What is the difference between summer blend and winter blend gasoline and how they can impact cost?

As temperatures increase into the summer months, government regulations dictate the type of gasoline we use in our vehicles.

Summer Blend

During the summertime, gasoline has a greater chance of evaporating from a vehicles fuel system. This can produce smog and increase emissions. Refiners produce gasoline blends that have a lower Reid Vapor Pressure (RVP) which helps reduce the chance of gasoline evaporation in vehicles during the summer. Depending on the state and region, RVP regulations can vary. During the summer with higher octane fuel comes an increase in cost. Some areas could pay as much as 15 cents more per gallon to fill up their vehicle.

Winter Blend

Winter blend gasoline has a higher RVP which means it evaporates more and allows gasoline to ignite more easily to start your vehicle during cold temperatures. It’s much cheaper to produce which is why gas prices are less during this time of year, which is usually September until April. Gasoline prices usually drop somewhere between 10-30 cents per gallon. Many retailers continue to sell their summer gasoline until they run out of their inventory before switching and selling winter blend.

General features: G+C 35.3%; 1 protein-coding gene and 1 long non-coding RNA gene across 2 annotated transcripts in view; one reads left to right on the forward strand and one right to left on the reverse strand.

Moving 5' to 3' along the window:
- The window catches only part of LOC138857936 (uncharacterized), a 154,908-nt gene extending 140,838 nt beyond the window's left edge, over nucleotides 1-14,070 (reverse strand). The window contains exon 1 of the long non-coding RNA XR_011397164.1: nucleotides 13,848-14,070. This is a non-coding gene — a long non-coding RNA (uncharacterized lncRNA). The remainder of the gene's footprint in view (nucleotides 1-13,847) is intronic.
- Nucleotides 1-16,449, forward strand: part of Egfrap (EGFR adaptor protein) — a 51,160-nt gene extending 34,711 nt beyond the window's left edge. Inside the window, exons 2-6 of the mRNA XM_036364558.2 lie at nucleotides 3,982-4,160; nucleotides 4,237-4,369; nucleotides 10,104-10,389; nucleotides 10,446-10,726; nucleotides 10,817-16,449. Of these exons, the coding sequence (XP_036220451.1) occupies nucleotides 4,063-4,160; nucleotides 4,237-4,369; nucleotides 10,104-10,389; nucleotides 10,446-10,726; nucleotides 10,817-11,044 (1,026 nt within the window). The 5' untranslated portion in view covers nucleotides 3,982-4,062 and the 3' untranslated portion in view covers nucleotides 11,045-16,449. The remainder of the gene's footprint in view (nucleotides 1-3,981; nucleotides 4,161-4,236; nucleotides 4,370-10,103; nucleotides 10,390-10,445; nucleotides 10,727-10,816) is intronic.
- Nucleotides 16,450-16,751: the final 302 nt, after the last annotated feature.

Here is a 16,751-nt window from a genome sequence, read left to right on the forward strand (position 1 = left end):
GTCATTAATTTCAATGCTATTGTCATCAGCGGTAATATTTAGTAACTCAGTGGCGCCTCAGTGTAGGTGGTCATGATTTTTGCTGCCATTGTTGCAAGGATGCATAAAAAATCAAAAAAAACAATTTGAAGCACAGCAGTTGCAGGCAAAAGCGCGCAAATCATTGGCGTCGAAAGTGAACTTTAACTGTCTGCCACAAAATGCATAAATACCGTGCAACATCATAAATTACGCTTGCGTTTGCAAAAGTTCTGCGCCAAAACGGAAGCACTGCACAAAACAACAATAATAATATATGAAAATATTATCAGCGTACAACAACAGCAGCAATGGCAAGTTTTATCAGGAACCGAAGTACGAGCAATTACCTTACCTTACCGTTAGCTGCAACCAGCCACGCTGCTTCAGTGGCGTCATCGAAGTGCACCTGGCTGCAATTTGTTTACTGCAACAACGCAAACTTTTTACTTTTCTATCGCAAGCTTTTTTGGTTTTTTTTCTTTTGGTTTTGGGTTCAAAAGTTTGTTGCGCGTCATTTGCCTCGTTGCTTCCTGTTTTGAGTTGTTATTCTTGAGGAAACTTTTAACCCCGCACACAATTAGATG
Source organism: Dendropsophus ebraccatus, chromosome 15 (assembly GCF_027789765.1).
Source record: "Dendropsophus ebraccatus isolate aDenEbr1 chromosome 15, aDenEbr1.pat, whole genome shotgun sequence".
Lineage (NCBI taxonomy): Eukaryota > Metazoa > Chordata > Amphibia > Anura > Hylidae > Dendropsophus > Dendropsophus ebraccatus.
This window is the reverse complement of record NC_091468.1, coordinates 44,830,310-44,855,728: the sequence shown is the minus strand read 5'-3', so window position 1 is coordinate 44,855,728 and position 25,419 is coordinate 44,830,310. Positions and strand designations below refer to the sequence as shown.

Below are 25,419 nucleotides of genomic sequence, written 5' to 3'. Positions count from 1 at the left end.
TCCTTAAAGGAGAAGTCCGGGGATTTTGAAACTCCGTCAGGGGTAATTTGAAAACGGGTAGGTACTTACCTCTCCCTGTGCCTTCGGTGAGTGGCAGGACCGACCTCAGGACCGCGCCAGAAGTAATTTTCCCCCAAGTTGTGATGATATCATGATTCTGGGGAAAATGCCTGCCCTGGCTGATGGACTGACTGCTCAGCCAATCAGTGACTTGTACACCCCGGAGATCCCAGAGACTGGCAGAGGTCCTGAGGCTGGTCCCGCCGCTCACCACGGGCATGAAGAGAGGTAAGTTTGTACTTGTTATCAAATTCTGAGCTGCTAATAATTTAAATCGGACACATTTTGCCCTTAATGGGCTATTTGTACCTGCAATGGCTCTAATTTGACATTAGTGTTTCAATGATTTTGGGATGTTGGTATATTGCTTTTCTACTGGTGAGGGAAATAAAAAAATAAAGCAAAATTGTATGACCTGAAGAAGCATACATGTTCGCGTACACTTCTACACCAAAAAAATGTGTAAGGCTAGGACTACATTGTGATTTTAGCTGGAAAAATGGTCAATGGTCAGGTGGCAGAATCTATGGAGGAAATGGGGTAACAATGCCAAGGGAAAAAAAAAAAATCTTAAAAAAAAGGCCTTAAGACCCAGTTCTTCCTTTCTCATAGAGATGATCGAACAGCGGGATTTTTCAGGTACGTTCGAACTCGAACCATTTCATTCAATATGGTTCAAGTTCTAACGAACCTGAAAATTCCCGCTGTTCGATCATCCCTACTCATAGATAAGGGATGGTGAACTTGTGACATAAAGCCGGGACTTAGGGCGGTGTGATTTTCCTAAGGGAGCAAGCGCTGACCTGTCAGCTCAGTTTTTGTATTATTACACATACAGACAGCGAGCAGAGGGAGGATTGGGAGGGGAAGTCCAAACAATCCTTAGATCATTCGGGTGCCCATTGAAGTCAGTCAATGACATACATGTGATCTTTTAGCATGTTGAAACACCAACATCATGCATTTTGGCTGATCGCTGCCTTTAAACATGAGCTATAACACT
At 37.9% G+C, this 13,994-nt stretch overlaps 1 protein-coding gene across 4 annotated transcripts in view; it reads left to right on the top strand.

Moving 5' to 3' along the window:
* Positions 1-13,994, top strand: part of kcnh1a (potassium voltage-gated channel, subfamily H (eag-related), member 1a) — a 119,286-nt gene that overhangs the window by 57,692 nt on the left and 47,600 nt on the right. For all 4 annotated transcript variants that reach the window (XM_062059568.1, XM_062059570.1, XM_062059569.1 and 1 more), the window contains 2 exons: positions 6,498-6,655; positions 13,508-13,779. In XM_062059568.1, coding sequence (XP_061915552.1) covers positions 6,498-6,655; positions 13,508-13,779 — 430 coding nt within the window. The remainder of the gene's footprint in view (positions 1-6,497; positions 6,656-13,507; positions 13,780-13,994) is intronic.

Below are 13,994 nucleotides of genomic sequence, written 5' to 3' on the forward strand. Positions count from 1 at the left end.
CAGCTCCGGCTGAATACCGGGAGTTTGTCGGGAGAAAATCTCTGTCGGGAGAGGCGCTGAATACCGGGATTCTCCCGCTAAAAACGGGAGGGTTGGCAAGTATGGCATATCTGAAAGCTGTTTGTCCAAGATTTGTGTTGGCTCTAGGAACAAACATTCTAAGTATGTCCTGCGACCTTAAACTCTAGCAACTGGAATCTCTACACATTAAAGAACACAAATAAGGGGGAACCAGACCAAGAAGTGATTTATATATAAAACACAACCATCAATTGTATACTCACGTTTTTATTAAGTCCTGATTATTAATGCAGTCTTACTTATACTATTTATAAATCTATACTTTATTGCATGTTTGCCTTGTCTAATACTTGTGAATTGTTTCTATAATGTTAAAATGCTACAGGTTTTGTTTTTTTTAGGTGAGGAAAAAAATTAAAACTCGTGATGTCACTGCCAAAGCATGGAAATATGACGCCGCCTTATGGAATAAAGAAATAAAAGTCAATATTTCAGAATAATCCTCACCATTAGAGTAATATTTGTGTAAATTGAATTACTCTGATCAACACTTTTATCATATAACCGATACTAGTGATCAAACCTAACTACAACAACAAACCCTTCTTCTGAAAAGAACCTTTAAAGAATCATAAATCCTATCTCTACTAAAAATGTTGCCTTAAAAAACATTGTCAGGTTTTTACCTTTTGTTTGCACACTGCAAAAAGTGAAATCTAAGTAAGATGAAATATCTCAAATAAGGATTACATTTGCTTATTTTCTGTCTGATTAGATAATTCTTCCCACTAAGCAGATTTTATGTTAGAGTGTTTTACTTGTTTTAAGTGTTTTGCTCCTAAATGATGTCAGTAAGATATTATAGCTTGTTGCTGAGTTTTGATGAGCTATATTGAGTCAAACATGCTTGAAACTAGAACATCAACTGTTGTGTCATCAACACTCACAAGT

Other things to consider throughout the year

During February many refineries begin annual maintenance. Refineries are shutdown to repair and inspect any equipment that needs replaced. It also helps refineries with the preparation to retool for summer blend fuels.

March through April is the transition season at refineries as they switch over to summer blend gasoline. In case of a supply shortage and more demand for summer blends, refineries often produce more. This can cause a large increase in fuel prices since in can lead to lower inventory levels at the refineries. The refineries have until May 1st, but retailers usually have until June 1st to be completely switched over to summer blend fuels since it takes some time to get from the pipelines to terminals.

Demand also plays a factor for prices to go up. Gas demand will normally increase each month starting in February until it reaches its peak time in August. Total demand can increase as much as 10-15%. By September 15th , demand starts to decline and retailers are able to switch back to winter blend gasoline. Many retailers wait until they are completely out of their summer blend fuel before switching to winter blend.

 

https://www.convenience.org/Topics/Fuels/Changing-Seasons-Changing-Gas-Prices

The Difference Between Summer-Blend and Winter-Blend Gasoline

 

 

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